Some of the LEED guidelines, according to Peter Walker, chairman of the WDMA’s Environmental Stewardship Committee, need to have the basis for its scientific information reviewed. For example, he says, LEED puts an emphasis on alternative species of trees, which are what the USGBC calls “rapidly renewable” (i.e. renewable in 10 years or less), but does not give proper emphasis to other types of trees. The use of wood species from more traditional forests should also be encouraged, Walker says, since more trees are now being planted than are harvested from these forests. “Wood is one of the more renewable products,” he adds. “Forests can regenerate or be replanted.”
WDMA Investigates Wood Certification Programs
Recognizing that forest certification programs will impact members who produce wood products, the WDMA is taking a closer look at a number of forest certification programs on the market, in an effort to help members decipher the pros and cons of each program.
“There is a great deal at stake,” says Rick Perry, director of industry standards. “A cautious approach needs to be taken so there is a clear understanding of what WDMA’s position is and what we recommend.”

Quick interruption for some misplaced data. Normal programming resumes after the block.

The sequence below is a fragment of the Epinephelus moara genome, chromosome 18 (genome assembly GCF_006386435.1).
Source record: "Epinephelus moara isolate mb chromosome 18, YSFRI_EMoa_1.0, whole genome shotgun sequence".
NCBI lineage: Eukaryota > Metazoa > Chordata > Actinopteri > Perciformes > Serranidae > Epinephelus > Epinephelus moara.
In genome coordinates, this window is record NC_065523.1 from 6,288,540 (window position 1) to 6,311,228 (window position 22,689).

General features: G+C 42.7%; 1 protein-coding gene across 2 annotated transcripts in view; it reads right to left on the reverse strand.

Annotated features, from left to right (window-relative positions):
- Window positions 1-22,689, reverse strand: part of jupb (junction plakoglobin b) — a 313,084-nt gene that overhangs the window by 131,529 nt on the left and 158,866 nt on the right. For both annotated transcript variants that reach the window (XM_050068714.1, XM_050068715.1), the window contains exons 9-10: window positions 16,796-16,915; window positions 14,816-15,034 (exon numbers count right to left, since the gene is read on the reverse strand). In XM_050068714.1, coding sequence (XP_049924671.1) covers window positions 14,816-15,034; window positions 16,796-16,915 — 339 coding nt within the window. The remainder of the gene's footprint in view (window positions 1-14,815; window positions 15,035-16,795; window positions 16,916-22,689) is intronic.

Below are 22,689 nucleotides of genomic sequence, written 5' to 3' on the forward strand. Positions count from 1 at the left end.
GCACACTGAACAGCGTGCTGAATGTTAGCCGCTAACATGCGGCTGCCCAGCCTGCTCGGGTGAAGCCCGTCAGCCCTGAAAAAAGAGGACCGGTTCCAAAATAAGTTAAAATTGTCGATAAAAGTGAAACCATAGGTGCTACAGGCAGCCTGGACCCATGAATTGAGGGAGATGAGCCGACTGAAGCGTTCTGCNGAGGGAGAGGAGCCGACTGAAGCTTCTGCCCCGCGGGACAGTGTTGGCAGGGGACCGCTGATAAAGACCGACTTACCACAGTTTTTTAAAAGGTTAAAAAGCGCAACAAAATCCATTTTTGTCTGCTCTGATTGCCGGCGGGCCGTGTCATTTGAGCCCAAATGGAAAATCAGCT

FSC Versus SFI
Two of the most referenced forestry certification programs under consideration are the Forest Stewardship Council (FSC) and the Sustainable Forestry Initiative (SFI).
The SFI program, developed by the American Forest and Paper Association, which is comprised of professional foresters, conservationists and scientists. The membership represents 90 percent of industrial timberland, 84 percent of paper production and 54 percent of solid wood production. More than 150 million acres of forestland in North America are enrolled in the SFI program.
The FSC program, based in Bonn, Germany, says it promotes environmentally appropriate, socially beneficial and economically viable management of the world’s forests, and it has gained recognition as a global forestry certification program. Major retailers in North and South America, Europe and Asia request its certification, and the FSC program has 119 million acres in more than 60 countries. Among the key points are FSC’s significant strides in gaining general acceptance and its marketing effort to inform and educate corporations; the legislature and the public; and FSC’s standards review process which includes participation from industry, environmentalists and social stakeholders.